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Digital inheritance laws remain murky


The following ran in the Sept. 18, 2012, edition of USA Today. Law professor Xuan-Thao Nguyen provided expertise for this story.

September 19, 2012

By Roger Yu

Score one for dead trees.

Printed books and CDs might have the edge over their digital counterparts at one inevitable point of our lives: death.

Physical media -- music, books, movies -- usually can be passed on to heirs without overly burdensome legal complications. But when it comes to digital files, the legal landscape remains murky and has failed to keep up with the rapid pace of technological advancements, analysts say.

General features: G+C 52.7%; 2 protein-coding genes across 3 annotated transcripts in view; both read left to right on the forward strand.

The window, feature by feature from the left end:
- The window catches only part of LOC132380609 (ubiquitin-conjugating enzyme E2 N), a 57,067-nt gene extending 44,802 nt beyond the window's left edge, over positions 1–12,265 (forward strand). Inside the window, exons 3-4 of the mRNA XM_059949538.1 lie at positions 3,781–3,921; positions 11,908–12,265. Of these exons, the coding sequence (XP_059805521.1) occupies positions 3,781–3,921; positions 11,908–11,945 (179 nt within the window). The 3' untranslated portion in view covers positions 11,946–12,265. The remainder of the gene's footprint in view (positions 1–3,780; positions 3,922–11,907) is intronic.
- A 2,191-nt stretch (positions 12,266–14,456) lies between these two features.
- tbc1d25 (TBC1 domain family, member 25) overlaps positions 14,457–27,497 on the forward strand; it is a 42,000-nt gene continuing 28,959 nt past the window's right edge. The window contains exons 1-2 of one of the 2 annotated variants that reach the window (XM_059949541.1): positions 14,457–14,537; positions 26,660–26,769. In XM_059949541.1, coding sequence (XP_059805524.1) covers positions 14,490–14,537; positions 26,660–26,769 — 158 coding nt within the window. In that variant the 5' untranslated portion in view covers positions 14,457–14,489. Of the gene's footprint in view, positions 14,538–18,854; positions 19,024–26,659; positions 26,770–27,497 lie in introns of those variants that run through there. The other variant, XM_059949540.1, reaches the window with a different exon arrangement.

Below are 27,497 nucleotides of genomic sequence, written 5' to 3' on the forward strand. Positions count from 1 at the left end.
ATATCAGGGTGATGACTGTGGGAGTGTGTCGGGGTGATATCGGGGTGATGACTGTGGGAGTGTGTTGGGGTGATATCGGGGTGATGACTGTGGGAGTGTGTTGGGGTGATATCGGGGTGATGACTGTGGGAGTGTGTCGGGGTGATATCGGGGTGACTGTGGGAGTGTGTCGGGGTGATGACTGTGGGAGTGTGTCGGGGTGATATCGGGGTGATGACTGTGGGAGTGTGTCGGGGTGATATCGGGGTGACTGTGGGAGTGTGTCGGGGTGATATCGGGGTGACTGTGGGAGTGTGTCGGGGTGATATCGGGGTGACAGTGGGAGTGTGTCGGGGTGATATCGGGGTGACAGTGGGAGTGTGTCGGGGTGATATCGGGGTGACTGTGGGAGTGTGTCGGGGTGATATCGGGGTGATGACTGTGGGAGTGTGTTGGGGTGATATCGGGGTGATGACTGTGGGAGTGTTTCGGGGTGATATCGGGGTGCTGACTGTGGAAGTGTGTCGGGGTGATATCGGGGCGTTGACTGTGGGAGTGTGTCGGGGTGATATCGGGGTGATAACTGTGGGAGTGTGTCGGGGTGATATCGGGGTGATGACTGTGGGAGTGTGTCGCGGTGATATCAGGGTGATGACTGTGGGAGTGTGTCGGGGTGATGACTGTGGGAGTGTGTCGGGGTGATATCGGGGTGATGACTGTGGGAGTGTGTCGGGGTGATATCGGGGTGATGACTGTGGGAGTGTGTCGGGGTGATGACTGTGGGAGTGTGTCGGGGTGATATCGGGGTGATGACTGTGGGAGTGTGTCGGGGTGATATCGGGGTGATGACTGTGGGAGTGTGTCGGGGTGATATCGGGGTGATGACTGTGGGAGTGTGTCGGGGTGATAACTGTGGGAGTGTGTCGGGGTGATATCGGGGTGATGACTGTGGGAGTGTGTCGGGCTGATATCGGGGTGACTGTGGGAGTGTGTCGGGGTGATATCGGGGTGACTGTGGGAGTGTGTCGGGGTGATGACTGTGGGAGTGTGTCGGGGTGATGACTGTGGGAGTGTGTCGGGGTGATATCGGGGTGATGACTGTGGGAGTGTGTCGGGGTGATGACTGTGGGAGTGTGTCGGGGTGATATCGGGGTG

Consumers now have places to buy their digital content -- ranging from Amazon and Apple to Google. And those sellers have varying terms of use that few purchasers bother to read. Further complicating matters is the shift to store more of our digital media files in the cloud on those companies' remote servers....

Xuan-Thao Nguyen, an intellectual property law professor at Southern Methodist University, has a more liberal interpretation of companies' terms of use. If a company doesn't specify a specific time period for content licensing, users may argue that the content belongs to them in perpetuity. "It's incumbent on them to draft the term limit of the license," she says....